Proctor remembers slain soldier
Justin Garvey was third Vermonter to die in Iraq
By Andy Netzel
PROCTOR Yellow ribbons hung from a few doors, and an occasional flag flapped at half-mast, but the grief over losing a hometown boy to the war in Iraq wasn't illustrated through the sparse traditional symbols here in Proctor.
The small town of 1,877 residents showed its anguish over his death through people like John Pockett, who sat nursing a beer and telling stories at Morgan's Spirits and Food. He was more than just the third Vermonter to die while fighting in Iraq. He was Justin Garvey.
He was a 23-year-old man who married his high school sweetheart a girl who lived a few doors down from him. You remember Garvey? He's the one who used to live on Beaver Pond Road. The guy who was into country music and cars.
"He was always messing with that big, black Chevy of his," Pockett told the people gathered around the bar.
Garvey, a sergeant in the 101st Airborne Division of Fort Campbell, Ky., was near Tal Afar when his convoy was hit by small arms fire and rocket propelled grenades. He died Sunday, a couple of days after he was initially scheduled to leave the Middle East. He was the 233rd U.S. serviceman to die since the beginning of military operations in Iraq.
Proctor is too big a town for everyone to know each other, but not too big for everyone to have at least been introduced. The news of Garvey's death had already spread through the town before the story hit the television or local newspapers.
Christine Rafter heard about Garvey's fate through the school librarian. Garvey mowed Rafter's lawn when he was in junior high school.
"When he used to work on the lawn, we would laugh," she said. "He was so gung-ho with the lawn mowing. If we gave him more money than we'd agree to, a huge smile would come across his face. Ear to ear."
Rafter, a secretary in the guidance office, doesn't remember every student she has seen during her 15 years at Proctor High School, but she remembers Garvey. Rafter watched Garvey and Katie Lynn Garner fall in love in the hallways.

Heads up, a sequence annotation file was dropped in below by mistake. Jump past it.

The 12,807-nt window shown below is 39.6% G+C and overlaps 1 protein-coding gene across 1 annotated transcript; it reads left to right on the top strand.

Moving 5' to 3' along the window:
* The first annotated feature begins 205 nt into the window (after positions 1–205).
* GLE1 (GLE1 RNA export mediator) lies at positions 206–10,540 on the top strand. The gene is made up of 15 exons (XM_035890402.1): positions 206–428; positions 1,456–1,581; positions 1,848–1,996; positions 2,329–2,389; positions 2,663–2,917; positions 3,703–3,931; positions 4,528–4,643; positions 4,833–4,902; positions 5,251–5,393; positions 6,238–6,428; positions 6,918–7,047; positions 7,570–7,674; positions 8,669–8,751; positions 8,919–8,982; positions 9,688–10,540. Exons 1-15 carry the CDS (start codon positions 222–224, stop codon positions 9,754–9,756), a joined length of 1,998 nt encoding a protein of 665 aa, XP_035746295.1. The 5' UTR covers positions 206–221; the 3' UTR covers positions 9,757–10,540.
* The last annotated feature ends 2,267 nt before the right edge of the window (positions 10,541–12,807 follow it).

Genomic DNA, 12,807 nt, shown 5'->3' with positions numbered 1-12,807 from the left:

Above Garvey's smile was often a cowboy hat, said Garvey's neighbor Kevin Beauregard. Beauregard found out about the loss from wife Katie's stepfather, who had come down the street to break the news.
Garvey used to wander two houses down to talk to Beauregard about his life, or to tinker with a Harley-Davidson motorcycle. Beauregard later sold it to Garvey, but he didn't get much use out of it.
"He only rode that thing once, I think. It must have scared him," he said. "He bought a dirt bike after that."
Proctor is a town that holds on tight to its history. The town's main industry was the manufacturing of marble rock. The bridge that connects the two sides of town is made of marble. There's even a marble museum.
Residents reminisced about the Proctor High School's soccer championships. The last one the team won was in 1996. Garvey was on the team, a sophomore in high school, then. He played offense. Many in town boast about the school's soccer dominance in the 1960s.
It appears memories of Garvey are ingrained in the town as well. If not yet, many said they desire it to be.
"I certainly hope they plan on erecting a memorial of some type," Frances FitzGerald said, sitting on a stoop near the town's center. "My husband was in the last World War. It's especially sad when something like this hits home in Proctor."
She didn't know Garvey personally, although she said she must have met him at some point. A car pulled up with a friend of FitzGerald's.
"You hear about that young man? Garvey?" FitzGerald asked.
Justin Garvey. You know, the guy who was due back from the Army in July.
Contact Andy Netzel at 660-1867 or firstname.lastname@example.org.
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